She wrote to her daughter Jessie: “I have just learned that Mr. DuMond teaches the Lyme class this summer! Isn’t that good!”
On June 22nd, she arrived at Miss Florence’s with her three daughters and her sister Margaret “Madge” Axson. Woodrow went abroad that summer to the Lake District of England, a region he had greatly enjoyed on previous occasions. Staying in a series of rooms on the second floor of the Griswold House, Ellen threw herself into her painting and found DuMond an encouraging teacher who saw progress in her own work. He arranged for Ellen to have her own studio, an unusual accommodation for an art student in Lyme.
While the letters she wrote to Woodrow that summer have not been found...
It is possible to gain a sense of her pleasure and that of her daughters at living amidst the artists. Woodrow writes of his relief that “the experiment at ‘Miss Florence’s’ [is] such a success, the situation so different from what it was at Boxwood, — your teacher so capable and direct in his method of helping, — and the outcome for you so certain and satisfactory in my mind.” After returning to Princeton with ‘Mittens,’ a kitten from the house, Margaret, the oldest daughter, wrote to Florence Griswold:
“I want to tell you that the summer we spent with you is one of the happiest I have ever spent and will always be a perfectly delightful memory. The informal life at your house is just the kind that suits me down to the ground. I do hope that we shall be able to go to Lyme and to ‘the Holy House’ very often. In fact I never should go to Lyme at all unless we could stay with you.” 
She went on to describe her desire to return with her father: “I hope we can bring him to Lyme with us some time. I am sure he would enjoy living with the artists and eating at the hot air table.” 
Ellen’s interactions with the artists in Lyme continued over the winter months in New York. The sculptor Bessie Potter Vonnoh had started work in Lyme on a small bronze of the Wilsons’ middle daughter Jessie, whose beauty was noticed by the artists and others. Ellen went into the city to visit with Vonnoh and to see the finished work which she thought had “a sort of large nobility about it in spite of its size.” 
A few years later, Robert Vonnoh, Bessie’s husband and a respected painter also associated with the Lyme colony, would paint a large figurative oil of Ellen and her three daughters while they summered in Cornish, New Hampshire. Ellen particularly admired the work of Willard Metcalf, whose landscapes had brought such renown to Old Lyme.
She spent an afternoon in his studio in New York and came away thinking that he “outranked every other American artist.” 
What the artists thought of her work is less clear. In her letters, Ellen reported many positive comments. But William Chadwick remarked “although Mrs. Wilson thought that she painted well, she was not really good.”  Within the colony, the distinction between the art student, no matter how dedicated, and the professional artist, who relied on his or her work for a livelihood, was sharply drawn.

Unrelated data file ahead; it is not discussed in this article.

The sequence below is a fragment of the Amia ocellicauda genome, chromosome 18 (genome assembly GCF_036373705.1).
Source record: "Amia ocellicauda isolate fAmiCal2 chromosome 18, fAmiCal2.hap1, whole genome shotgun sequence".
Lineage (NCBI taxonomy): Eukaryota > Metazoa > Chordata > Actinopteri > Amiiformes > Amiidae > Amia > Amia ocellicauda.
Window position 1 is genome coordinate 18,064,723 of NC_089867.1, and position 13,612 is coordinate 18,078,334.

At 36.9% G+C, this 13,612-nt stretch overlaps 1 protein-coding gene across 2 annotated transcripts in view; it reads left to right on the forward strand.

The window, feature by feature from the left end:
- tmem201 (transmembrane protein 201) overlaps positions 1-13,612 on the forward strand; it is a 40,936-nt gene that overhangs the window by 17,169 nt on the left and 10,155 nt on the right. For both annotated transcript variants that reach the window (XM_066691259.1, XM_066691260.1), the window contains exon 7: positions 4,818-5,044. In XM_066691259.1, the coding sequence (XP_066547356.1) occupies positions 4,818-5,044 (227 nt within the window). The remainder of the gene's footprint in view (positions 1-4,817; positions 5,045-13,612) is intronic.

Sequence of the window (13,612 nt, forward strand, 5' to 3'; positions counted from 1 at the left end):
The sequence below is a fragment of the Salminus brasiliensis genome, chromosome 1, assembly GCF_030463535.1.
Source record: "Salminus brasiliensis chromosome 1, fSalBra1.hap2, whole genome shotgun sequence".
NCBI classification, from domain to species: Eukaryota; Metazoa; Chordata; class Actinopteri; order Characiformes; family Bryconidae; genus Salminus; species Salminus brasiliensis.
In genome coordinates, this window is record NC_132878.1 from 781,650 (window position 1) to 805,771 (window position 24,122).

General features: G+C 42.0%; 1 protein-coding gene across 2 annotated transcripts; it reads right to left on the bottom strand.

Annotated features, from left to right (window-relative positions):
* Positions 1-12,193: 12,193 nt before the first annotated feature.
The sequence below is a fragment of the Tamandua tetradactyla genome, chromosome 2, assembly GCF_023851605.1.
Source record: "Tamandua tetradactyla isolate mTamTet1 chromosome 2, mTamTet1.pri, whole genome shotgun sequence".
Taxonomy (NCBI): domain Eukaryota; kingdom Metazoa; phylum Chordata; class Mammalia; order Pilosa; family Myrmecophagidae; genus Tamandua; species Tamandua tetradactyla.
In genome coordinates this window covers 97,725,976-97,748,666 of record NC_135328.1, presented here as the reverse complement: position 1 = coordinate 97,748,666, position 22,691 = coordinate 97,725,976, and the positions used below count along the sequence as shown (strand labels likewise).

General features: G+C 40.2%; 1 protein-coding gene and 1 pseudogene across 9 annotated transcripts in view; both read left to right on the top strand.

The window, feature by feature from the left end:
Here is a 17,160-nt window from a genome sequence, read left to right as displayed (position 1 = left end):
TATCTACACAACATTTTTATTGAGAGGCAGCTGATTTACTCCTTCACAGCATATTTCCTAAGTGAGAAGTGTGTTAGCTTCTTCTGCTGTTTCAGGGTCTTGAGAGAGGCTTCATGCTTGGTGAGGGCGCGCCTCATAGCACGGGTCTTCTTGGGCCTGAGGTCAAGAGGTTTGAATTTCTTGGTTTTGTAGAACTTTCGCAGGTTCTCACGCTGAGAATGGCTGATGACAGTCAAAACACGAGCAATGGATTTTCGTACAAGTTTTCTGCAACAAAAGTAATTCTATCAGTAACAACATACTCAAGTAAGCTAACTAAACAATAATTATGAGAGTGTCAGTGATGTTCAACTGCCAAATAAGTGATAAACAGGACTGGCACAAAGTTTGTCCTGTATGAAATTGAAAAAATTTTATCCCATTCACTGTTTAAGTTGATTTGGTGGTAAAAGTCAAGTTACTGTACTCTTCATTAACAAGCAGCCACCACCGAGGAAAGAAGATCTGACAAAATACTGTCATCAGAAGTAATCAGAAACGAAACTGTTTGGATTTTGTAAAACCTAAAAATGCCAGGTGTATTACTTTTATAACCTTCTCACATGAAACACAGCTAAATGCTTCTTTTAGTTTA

What the artists thought of her work is less clear. In her letters, Ellen reported many positive comments. But William Chadwick remarked “although Mrs. Wilson thought that she painted well, she was not really good.” Within the colony, the distinction between the art student, no matter how dedicated, and the professional artist, who relied on his or her work for a livelihood, was sharply drawn.
Just because Ellen Wilson was accorded the privilege of living with the artists at Miss Florence’s didn’t mean that she was one of “them.”
Chadwick’s judgment seems harsh today. While some of her oils have a somewhat labored quality, many of her small landscapes interpret the seasonal nuance and mood of her subject with perceptiveness and feeling. Her art was consistent with prevalent themes within the colony – rural landscapes, river views, nocturnes, apple trees in bloom, and old-fashioned gardens. She responded well to DuMond’s advice to simplify and grasp the artistic significance of nature. Her oil of “Miss Florence’s Side Porch,” which Florence Griswold owned and treasured as a memento of their friendship, captures the back ell of the Griswold House draped in verdant vines and flowers.
The painting also depicted the locale of the “hot air table” that her husband was soon to join during the summer of 1909. Leaving in mid-July, Woodrow and Ellen Wilson were accompanied by their daughter Margaret (Nell and Jessie went off to Europe) for the summer season at Miss Florence’s. While this was Woodrow’s first stay at the Griswold House, he had very likely visited during their first summer in Old Lyme in 1905 and had certainly heard much from his wife and daughters. Judging from a letter he wrote to a friend before leaving he seems to have already experienced first-hand its daily rhythms, “The Griswold’s have been great people in their time and are still decidedly gentlefolk.”
Miss Florence has taken artists (for whom Lyme is headquarters in this part of the world) in to board in her spacious old house out of mind.